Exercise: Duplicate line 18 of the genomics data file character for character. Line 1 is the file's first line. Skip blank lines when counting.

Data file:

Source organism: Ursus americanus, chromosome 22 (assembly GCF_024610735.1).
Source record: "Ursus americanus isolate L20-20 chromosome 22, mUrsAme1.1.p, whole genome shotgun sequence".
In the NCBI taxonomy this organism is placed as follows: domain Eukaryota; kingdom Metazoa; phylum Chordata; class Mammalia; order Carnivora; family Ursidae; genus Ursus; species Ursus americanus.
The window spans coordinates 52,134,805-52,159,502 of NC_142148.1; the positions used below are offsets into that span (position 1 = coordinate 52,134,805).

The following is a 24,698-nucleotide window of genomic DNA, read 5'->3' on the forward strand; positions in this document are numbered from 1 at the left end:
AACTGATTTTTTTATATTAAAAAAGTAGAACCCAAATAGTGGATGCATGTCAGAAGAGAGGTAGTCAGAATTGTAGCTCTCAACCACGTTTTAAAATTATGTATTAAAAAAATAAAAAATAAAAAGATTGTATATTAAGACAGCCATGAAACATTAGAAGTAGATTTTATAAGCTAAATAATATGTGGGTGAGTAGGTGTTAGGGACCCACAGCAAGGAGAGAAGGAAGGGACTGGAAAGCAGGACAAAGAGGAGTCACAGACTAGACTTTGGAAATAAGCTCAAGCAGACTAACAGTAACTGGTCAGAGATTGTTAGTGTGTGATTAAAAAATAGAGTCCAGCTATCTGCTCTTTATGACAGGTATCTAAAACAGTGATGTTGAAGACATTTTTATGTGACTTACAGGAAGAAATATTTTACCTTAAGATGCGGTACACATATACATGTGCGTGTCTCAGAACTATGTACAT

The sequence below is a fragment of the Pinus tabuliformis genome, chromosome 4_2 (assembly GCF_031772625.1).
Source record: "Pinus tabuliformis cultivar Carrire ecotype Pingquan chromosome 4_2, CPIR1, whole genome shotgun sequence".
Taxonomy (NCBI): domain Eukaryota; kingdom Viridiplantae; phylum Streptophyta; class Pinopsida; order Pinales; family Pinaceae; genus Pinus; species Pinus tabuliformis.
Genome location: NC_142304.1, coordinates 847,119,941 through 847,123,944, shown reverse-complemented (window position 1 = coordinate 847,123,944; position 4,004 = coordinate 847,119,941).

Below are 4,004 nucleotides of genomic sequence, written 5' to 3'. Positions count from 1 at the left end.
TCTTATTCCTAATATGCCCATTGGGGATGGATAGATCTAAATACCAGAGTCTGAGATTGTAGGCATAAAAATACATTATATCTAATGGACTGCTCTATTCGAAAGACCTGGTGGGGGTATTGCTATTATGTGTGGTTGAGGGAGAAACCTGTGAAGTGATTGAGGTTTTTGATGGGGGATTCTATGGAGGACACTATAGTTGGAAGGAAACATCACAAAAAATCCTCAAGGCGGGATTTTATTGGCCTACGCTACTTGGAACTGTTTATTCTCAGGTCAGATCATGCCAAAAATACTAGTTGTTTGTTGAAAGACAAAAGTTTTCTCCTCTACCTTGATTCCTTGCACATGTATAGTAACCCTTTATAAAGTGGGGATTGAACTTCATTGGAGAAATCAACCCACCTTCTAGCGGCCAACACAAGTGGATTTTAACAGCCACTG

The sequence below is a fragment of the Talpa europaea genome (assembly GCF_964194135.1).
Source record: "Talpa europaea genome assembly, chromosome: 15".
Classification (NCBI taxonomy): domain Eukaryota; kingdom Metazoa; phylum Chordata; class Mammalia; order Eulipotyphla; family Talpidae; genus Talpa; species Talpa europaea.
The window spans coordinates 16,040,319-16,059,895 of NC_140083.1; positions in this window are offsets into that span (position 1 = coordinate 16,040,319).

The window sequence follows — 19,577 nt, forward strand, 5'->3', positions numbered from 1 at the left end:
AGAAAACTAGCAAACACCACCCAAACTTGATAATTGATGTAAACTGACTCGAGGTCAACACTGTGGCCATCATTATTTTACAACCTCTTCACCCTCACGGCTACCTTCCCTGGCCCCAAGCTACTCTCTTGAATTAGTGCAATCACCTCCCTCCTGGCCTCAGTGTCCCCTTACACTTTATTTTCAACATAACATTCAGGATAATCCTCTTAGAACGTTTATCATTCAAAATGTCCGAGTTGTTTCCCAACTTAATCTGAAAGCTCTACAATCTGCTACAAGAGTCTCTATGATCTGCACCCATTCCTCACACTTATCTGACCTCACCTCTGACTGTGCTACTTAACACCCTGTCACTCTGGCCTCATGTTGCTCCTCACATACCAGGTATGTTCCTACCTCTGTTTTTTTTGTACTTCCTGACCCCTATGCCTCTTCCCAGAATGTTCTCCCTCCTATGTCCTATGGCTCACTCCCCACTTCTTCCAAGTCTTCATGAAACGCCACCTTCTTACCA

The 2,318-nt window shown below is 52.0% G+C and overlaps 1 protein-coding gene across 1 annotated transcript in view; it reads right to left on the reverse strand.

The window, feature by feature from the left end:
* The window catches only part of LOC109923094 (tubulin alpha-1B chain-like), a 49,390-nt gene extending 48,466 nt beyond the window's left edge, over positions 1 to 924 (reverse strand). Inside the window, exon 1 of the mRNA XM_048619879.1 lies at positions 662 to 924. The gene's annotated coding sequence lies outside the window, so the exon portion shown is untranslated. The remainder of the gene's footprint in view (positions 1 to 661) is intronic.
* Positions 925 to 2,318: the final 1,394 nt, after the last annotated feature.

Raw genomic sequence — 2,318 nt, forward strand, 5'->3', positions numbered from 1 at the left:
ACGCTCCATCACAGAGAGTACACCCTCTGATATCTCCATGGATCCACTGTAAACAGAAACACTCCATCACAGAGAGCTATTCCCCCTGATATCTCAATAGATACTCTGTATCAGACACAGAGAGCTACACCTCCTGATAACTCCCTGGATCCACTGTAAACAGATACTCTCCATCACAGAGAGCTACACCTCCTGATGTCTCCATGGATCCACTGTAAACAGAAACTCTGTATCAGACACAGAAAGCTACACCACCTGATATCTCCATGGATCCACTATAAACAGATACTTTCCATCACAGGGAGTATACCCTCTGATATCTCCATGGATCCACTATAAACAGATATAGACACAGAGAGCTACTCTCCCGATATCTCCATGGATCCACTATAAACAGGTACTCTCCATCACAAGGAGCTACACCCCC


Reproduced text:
AGAAAACTAGCAAACACCACCCAAACTTGATAATTGATGTAAACTGACTCGAGGTCAACACTGTGGCCATCATTATTTTACAACCTCTTCACCCTCACGGCTACCTTCCCTGGCCCCAAGCTACTCTCTTGAATTAGTGCAATCACCTCCCTCCTGGCCTCAGTGTCCCCTTACACTTTATTTTCAACATAACATTCAGGATAATCCTCTTAGAACGTTTATCATTCAAAATGTCCGAGTTGTTTCCCAACTTAATCTGAAAGCTCTACAATCTGCTACAAGAGTCTCTATGATCTGCACCCATTCCTCACACTTATCTGACCTCACCTCTGACTGTGCTACTTAACACCCTGTCACTCTGGCCTCATGTTGCTCCTCACATACCAGGTATGTTCCTACCTCTGTTTTTTTTGTACTTCCTGACCCCTATGCCTCTTCCCAGAATGTTCTCCCTCCTATGTCCTATGGCTCACTCCCCACTTCTTCCAAGTCTTCATGAAACGCCACCTTCTTACCA